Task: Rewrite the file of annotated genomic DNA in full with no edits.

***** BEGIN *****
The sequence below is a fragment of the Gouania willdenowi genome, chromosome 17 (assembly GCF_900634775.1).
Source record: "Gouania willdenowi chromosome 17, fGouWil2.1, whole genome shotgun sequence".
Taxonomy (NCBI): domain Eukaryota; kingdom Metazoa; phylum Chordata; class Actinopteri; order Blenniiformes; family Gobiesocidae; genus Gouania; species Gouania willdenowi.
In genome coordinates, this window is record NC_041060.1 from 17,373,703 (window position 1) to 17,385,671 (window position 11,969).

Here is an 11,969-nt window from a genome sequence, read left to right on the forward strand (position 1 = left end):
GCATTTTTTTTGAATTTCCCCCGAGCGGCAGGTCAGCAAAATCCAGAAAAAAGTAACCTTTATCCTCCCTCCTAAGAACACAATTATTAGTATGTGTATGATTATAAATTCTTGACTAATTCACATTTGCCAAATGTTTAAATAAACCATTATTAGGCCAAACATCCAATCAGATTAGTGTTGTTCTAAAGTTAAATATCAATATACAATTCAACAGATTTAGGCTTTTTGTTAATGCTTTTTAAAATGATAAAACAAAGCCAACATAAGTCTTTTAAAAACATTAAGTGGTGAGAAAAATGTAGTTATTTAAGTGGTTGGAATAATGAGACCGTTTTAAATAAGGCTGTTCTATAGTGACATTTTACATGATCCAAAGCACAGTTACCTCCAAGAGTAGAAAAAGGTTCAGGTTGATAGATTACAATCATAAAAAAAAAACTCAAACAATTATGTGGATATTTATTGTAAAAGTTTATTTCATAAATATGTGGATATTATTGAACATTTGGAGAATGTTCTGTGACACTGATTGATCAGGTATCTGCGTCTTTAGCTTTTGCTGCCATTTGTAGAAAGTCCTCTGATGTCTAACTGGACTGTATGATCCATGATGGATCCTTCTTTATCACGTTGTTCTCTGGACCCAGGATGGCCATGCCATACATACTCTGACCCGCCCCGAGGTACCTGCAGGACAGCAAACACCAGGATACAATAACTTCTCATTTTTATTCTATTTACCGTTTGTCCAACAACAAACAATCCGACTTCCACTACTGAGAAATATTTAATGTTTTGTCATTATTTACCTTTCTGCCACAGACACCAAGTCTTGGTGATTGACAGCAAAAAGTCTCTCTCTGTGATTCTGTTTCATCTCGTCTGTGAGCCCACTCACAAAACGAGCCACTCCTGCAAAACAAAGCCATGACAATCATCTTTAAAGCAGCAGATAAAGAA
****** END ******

The sequence below is a fragment of the Gouania willdenowi genome, chromosome 17 (assembly GCF_900634775.1).
Source record: "Gouania willdenowi chromosome 17, fGouWil2.1, whole genome shotgun sequence".
Taxonomy (NCBI): domain Eukaryota; kingdom Metazoa; phylum Chordata; class Actinopteri; order Blenniiformes; family Gobiesocidae; genus Gouania; species Gouania willdenowi.
In genome coordinates, this window is record NC_041060.1 from 17,373,703 (window position 1) to 17,385,671 (window position 11,969).

Here is an 11,969-nt window from a genome sequence, read left to right on the forward strand (position 1 = left end):
GCATTTTTTTTGAATTTCCCCCGAGCGGCAGGTCAGCAAAATCCAGAAAAAAGTAACCTTTATCCTCCCTCCTAAGAACACAATTATTAGTATGTGTATGATTATAAATTCTTGACTAATTCACATTTGCCAAATGTTTAAATAAACCATTATTAGGCCAAACATCCAATCAGATTAGTGTTGTTCTAAAGTTAAATATCAATATACAATTCAACAGATTTAGGCTTTTTGTTAATGCTTTTTAAAATGATAAAACAAAGCCAACATAAGTCTTTTAAAAACATTAAGTGGTGAGAAAAATGTAGTTATTTAAGTGGTTGGAATAATGAGACCGTTTTAAATAAGGCTGTTCTATAGTGACATTTTACATGATCCAAAGCACAGTTACCTCCAAGAGTAGAAAAAGGTTCAGGTTGATAGATTACAATCATAAAAAAAAAACTCAAACAATTATGTGGATATTTATTGTAAAAGTTTATTTCATAAATATGTGGATATTATTGAACATTTGGAGAATGTTCTGTGACACTGATTGATCAGGTATCTGCGTCTTTAGCTTTTGCTGCCATTTGTAGAAAGTCCTCTGATGTCTAACTGGACTGTATGATCCATGATGGATCCTTCTTTATCACGTTGTTCTCTGGACCCAGGATGGCCATGCCATACATACTCTGACCCGCCCCGAGGTACCTGCAGGACAGCAAACACCAGGATACAATAACTTCTCATTTTTATTCTATTTACCGTTTGTCCAACAACAAACAATCCGACTTCCACTACTGAGAAATATTTAATGTTTTGTCATTATTTACCTTTCTGCCACAGACACCAAGTCTTGGTGATTGACAGCAAAAAGTCTCTCTCTGTGATTCTGTTTCATCTCGTCTGTGAGCCCACTCACAAAACGAGCCACTCCTGCAAAACAAAGCCATGACAATCATCTTTAAAGCAGCAGATAAAGAA